Healthy morning habits lead to better organization, productivity and success in your personal and prefessional life.
Does your morning routine consist of hitting the snooze button three times, dragging yourself into the shower and wolfing down a quick breakfast as you run out the door? No doubt we all have mornings like this, but truly successful people know how important it is to start the day off on the right foot. A morning routine with healthy habits sets the tone for the rest of the day, helping you get organized, stay focused and be at the top of your game.
1. Plan for Productivity.
Benjamin Franklin started his mornings by planning what he would do with each hour of the day. It works for Tahra Makinson-Sanders, owner of TMak Sportswear, too. Filling out a productivity planner is the first thing she does when she sits down at her desk at 8 a.m.
"It's a lifesaver for planning my day and my week and being really efficient with my must-dos every day," says Makinson-Sanders, who is also a competitive triathlete, which means balancing the responsibilities of a solo entrepreneur with the demands of triathlon training. Makinson-Sanders schedules her most important tasks first and uses the Pomodoro technique (using a timer to break down work into intervals) to accomplish them.
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2. Make Your Bed.
Making the bed has been a "dedicated morning practice" for at least a decade for competitive snowboarder Daniel Gale. "My wife read that it was a simple task that can help start the day motivated rather than aimless," says Gale, who also co-founded the nonprofit Adaptive Action Sports with his wife, Paralympic snowboarder Amy Purdy.
"When you start the day with no purpose, aim or goals it can be very easy to let the time slip away without accomplishing anything. With a simple gesture like making the bed, you start the day on a motivational foot rather than a lazy one." Gale also says it matters how you make the bed. "There is a difference between doing something quickly or without intention versus with intention and purpose. Everyone may say, 'I make my bed, so what?' When it's done as a dedicated practice, it takes on a different form."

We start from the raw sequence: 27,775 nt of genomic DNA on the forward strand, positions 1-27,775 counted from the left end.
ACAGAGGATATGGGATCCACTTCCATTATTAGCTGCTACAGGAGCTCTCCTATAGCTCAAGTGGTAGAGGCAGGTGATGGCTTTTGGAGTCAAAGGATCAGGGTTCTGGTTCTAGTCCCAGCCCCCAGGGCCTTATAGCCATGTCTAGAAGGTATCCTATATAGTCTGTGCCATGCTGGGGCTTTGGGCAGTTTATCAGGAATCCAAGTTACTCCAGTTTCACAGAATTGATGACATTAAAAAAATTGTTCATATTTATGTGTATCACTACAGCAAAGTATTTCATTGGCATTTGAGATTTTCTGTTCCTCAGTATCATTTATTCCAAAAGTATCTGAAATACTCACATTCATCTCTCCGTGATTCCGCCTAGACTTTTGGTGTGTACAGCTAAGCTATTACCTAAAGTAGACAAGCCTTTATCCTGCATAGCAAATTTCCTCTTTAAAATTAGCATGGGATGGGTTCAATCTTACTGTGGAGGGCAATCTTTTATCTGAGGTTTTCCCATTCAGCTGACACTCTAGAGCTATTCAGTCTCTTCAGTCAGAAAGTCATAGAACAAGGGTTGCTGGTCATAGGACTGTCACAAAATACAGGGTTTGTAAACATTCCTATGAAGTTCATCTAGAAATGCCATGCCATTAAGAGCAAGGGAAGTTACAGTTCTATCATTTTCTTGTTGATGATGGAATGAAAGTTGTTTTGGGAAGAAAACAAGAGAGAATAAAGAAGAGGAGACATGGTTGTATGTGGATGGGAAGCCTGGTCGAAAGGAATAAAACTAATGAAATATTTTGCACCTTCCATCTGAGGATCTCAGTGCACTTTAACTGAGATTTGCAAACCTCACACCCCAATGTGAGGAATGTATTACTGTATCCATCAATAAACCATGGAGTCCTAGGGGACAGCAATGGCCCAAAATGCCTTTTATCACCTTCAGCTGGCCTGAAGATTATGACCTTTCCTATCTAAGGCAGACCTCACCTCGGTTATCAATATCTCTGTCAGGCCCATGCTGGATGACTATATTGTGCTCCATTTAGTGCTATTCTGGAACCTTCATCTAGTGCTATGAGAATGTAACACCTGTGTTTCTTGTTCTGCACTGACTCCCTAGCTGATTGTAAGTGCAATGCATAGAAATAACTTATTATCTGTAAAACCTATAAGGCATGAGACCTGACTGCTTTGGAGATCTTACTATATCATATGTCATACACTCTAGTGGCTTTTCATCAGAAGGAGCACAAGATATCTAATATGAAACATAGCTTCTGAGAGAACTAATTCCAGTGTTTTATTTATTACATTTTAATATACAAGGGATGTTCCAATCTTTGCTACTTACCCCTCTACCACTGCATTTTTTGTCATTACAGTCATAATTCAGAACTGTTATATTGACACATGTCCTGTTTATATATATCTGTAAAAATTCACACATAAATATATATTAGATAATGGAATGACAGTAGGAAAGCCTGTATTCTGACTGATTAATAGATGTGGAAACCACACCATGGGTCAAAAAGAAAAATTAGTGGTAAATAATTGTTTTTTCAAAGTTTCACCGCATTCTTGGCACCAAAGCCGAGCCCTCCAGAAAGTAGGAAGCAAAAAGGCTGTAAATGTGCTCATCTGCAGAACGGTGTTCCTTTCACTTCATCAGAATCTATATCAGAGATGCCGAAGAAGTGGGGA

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3. Put Fitness First.
Husband-and-wife athlete/entrepreneur team Nikki and Chad Strickland start every day with a vigorous workout. Both are competitive cyclists who ride about 500 miles a week between them and train in the gym six days a week — in addition to running two businesses together, ZELOfit and theTifosi Workforce Design Studio.
The couple wakes at 5 a.m. and after an espresso and a walk with their dogs, heads to the gym for a HIIT workout incorporating fast-twitch movements to help build strength for the bike. Nikki, a U.S Specialized Women's Ambassador, says, "This has always been a part of our routine as a couple. It helps ensure that you get at least one good workout in a day in case you can't leave work or other priorities come up."
4. Just Breathe.
Taking several minutes in the morning for deep breathing is the secret to success for Daniel Gale, a competitive snowboarder who says he uses the technique before races. "When racing snowboards, it's easy to let adrenaline or stress get the better of you. Much of my success in racing was due to simply performing a dedicated breathing exercise in the start gates," says Gale. In the morning, he spends five minutes breathing in deeply through his nose and exhaling completely from his mouth.
"While doing this, I first try to quiet my mind of all things unnecessary, and then I run through my daily checklist. This helps me relax and focus on what's important and what I need to get done today to be successful."
5. Don’t Waste the Weekends.
Successful people don't sleep in just because it's a day of the week that starts with an "S." Setting the alarm bright and early on weekends is a habit that athlete-entrepreneurs Nikki and Chad Strickland say helps them push their athletic training to the next level. During the week, the competitive cycling duo trains smart, with shorter but efficient workouts. Weekends are their time to "go big" with longer, more challenging rides.
"On Saturday and Sunday we wake up, put on our kits, walk the dogs, eat some food and head out to the group rides," explains Nikki. "Most group rides last about four hours and can range anywhere between 40 and 100 miles, depending on the route." Once they're done, the two head out to refuel at their favorite local restaurants. "It's usually Mexican and margaritas," says Nikki.
6. Make It a Routine.
Even successful people get sidetracked and have "morning brain." Triathlete and business owner Tahra Makinson-Sanders admits to being easily distracted in the mornings with emails and marketing blogs. "I realized my day wasn't really starting until about 11 a.m.," she says. To keep her on track in the morning, she organizes her healthy habits into a simple, set routine.
She wakes up at 6.40 a.m. every day, has a healthy breakfast of cottage cheese or plain Greek yogurt with nuts and berries, sits down at her desk and plans out her day. Next she gets to work on the hardest task on her to-do list. This makes her feel accomplished first thing in the morning and leaves time for emails and marketing blogs later in the day.
What Do YOU Think?
Are you considering adopting any of these habits? Do you have any morning habits that you think make you more successful? What other habits would you like to try? Share your thoughts in the comments below. We always love to hear from you!